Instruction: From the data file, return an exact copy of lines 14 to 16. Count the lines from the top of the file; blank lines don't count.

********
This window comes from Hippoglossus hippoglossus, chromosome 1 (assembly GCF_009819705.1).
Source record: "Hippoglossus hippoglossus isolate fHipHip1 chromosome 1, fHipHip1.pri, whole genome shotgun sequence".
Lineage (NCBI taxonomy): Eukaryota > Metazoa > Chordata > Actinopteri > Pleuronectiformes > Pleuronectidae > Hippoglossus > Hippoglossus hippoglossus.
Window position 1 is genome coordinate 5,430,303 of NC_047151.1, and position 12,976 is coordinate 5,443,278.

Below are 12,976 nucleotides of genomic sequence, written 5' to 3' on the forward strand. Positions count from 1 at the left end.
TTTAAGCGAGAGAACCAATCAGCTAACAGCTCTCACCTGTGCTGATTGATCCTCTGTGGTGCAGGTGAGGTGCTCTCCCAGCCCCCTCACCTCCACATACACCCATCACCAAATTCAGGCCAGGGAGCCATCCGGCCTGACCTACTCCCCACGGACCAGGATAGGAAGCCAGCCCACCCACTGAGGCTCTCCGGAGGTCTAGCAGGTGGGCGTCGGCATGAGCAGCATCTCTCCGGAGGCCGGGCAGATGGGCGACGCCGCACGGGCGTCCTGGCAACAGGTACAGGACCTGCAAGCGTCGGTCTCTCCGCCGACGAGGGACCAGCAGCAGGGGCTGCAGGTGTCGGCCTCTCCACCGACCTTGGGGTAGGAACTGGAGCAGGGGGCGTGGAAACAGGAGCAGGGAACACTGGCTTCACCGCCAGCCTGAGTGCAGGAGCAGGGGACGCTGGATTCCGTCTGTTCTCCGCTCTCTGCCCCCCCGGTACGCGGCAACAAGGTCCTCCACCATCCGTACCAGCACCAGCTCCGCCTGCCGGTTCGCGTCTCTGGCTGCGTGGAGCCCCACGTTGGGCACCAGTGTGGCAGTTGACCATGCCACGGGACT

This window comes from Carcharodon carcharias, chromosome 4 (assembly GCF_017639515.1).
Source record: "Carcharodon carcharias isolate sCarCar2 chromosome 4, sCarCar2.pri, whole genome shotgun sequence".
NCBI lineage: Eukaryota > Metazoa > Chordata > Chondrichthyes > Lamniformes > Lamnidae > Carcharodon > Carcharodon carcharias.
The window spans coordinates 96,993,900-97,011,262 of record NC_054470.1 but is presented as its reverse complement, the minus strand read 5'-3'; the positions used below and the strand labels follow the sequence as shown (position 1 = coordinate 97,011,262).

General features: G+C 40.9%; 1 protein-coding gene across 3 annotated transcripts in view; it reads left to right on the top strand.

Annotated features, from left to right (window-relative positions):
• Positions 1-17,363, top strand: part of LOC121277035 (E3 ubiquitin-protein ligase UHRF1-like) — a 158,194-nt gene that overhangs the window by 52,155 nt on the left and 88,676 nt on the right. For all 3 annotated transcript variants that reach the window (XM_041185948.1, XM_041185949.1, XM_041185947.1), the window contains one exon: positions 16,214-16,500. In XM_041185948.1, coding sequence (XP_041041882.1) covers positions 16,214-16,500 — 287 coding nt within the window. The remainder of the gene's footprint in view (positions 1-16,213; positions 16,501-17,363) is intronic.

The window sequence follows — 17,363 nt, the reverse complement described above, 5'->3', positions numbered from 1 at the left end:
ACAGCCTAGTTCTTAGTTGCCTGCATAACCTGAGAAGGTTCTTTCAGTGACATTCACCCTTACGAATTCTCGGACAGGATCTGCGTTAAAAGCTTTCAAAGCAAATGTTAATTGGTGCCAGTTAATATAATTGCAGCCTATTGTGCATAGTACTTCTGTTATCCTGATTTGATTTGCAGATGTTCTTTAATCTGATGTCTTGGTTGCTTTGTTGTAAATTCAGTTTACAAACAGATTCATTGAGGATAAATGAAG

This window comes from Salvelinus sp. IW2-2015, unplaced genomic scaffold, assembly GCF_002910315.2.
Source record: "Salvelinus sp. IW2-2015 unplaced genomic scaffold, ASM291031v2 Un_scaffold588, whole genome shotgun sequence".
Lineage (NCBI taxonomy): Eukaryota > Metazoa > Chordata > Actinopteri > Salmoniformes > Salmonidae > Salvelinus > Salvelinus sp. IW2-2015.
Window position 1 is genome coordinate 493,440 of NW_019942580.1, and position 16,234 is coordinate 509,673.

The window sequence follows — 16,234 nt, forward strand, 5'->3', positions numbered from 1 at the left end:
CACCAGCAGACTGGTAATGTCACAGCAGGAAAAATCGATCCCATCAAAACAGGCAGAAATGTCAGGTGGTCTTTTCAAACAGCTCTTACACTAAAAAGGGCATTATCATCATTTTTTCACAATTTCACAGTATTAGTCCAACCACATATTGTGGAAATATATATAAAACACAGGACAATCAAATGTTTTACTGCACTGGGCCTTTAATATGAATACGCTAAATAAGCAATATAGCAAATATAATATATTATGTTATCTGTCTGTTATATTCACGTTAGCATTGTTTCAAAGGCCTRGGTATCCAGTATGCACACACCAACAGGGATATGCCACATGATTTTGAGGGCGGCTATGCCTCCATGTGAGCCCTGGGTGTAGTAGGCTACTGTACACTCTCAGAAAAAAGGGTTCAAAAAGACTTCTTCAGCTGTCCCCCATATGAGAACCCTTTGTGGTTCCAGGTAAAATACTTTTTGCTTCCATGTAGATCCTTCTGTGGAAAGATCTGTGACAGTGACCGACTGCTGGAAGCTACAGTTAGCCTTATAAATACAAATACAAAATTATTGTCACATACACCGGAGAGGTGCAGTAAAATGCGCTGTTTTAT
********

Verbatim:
The window sequence follows — 17,363 nt, the reverse complement described above, 5'->3', positions numbered from 1 at the left end:
ACAGCCTAGTTCTTAGTTGCCTGCATAACCTGAGAAGGTTCTTTCAGTGACATTCACCCTTACGAATTCTCGGACAGGATCTGCGTTAAAAGCTTTCAAAGCAAATGTTAATTGGTGCCAGTTAATATAATTGCAGCCTATTGTGCATAGTACTTCTGTTATCCTGATTTGATTTGCAGATGTTCTTTAATCTGATGTCTTGGTTGCTTTGTTGTAAATTCAGTTTACAAACAGATTCATTGAGGATAAATGAAG

This window comes from Salvelinus sp. IW2-2015, unplaced genomic scaffold, assembly GCF_002910315.2.